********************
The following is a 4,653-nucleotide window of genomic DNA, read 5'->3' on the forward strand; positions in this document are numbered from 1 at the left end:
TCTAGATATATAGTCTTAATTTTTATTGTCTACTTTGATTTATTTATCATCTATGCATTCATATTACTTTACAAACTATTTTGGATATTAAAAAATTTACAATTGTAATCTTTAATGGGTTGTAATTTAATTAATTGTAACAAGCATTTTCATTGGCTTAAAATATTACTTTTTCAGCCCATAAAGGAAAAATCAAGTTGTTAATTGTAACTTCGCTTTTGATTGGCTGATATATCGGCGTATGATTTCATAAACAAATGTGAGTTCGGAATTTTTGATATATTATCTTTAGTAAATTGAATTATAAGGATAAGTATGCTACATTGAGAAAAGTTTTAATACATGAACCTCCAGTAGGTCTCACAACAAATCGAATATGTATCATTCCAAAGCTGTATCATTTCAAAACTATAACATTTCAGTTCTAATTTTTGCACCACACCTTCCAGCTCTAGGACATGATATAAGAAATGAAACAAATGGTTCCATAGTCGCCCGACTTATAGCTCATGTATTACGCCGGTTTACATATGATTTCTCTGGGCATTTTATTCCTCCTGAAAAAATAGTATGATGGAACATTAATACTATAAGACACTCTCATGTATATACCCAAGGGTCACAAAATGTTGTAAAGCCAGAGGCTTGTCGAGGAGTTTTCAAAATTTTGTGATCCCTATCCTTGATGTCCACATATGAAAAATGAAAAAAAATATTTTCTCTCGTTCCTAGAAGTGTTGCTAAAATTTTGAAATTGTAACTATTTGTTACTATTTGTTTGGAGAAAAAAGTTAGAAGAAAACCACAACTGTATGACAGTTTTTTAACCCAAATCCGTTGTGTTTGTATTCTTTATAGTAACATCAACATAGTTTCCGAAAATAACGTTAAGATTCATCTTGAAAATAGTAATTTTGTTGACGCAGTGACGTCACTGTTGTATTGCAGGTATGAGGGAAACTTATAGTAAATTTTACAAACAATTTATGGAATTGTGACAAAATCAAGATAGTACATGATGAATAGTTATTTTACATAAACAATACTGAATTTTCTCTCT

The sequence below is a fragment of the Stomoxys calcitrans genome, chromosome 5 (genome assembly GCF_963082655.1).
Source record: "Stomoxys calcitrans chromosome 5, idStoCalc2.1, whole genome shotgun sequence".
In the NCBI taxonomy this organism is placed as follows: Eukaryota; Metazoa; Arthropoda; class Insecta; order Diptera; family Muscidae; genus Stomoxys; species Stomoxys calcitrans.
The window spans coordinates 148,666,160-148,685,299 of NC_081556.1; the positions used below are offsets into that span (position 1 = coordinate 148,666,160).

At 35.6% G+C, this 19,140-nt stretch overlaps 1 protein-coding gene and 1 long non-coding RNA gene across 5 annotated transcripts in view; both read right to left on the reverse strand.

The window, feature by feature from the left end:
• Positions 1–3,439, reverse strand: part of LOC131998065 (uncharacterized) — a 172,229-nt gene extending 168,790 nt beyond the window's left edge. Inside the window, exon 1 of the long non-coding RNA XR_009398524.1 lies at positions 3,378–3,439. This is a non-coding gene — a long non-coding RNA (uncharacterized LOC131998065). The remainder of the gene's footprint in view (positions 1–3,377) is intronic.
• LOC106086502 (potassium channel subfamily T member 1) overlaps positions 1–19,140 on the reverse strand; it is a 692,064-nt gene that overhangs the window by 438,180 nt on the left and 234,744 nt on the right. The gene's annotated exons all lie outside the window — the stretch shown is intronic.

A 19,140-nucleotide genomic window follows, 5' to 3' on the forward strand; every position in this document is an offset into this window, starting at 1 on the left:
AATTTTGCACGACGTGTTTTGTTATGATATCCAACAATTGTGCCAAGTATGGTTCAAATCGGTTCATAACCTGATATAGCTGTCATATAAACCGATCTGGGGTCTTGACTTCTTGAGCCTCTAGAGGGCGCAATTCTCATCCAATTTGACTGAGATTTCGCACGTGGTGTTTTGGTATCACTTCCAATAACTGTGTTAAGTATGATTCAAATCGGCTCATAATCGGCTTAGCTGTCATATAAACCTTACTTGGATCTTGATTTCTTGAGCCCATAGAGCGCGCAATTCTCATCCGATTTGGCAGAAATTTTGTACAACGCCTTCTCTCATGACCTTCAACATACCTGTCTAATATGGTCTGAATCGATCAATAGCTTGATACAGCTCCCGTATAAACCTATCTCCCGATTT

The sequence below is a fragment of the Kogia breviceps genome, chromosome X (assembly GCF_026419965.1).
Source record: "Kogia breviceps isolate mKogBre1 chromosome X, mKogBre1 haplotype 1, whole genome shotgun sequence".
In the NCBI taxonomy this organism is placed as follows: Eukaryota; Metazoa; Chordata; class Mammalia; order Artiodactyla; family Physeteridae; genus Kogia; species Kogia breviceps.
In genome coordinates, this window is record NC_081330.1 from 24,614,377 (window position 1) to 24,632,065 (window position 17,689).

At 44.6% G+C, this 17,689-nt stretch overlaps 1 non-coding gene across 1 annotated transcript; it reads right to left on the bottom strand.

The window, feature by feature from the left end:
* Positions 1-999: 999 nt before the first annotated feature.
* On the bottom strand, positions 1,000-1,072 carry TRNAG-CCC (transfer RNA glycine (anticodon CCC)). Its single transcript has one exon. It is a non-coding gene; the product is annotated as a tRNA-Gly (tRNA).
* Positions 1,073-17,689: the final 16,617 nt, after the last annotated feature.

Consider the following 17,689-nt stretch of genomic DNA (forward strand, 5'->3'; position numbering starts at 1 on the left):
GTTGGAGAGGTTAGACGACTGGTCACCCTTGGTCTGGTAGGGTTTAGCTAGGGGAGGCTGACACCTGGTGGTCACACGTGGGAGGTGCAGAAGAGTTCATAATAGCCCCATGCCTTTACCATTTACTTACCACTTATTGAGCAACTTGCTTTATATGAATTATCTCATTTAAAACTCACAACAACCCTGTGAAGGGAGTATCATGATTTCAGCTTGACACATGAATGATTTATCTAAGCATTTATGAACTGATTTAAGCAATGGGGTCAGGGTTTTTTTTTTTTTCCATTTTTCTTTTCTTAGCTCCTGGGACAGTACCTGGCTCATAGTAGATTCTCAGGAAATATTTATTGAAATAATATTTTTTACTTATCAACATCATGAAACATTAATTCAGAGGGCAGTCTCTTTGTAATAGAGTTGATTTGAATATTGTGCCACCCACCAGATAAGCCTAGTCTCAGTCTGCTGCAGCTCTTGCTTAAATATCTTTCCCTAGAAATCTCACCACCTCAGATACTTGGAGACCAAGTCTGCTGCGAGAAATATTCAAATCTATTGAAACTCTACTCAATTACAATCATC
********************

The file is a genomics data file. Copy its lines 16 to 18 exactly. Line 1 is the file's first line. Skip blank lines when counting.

In genome coordinates, this window is record NC_081330.1 from 24,614,377 (window position 1) to 24,632,065 (window position 17,689).

At 44.6% G+C, this 17,689-nt stretch overlaps 1 non-coding gene across 1 annotated transcript; it reads right to left on the bottom strand.

The window, feature by feature from the left end: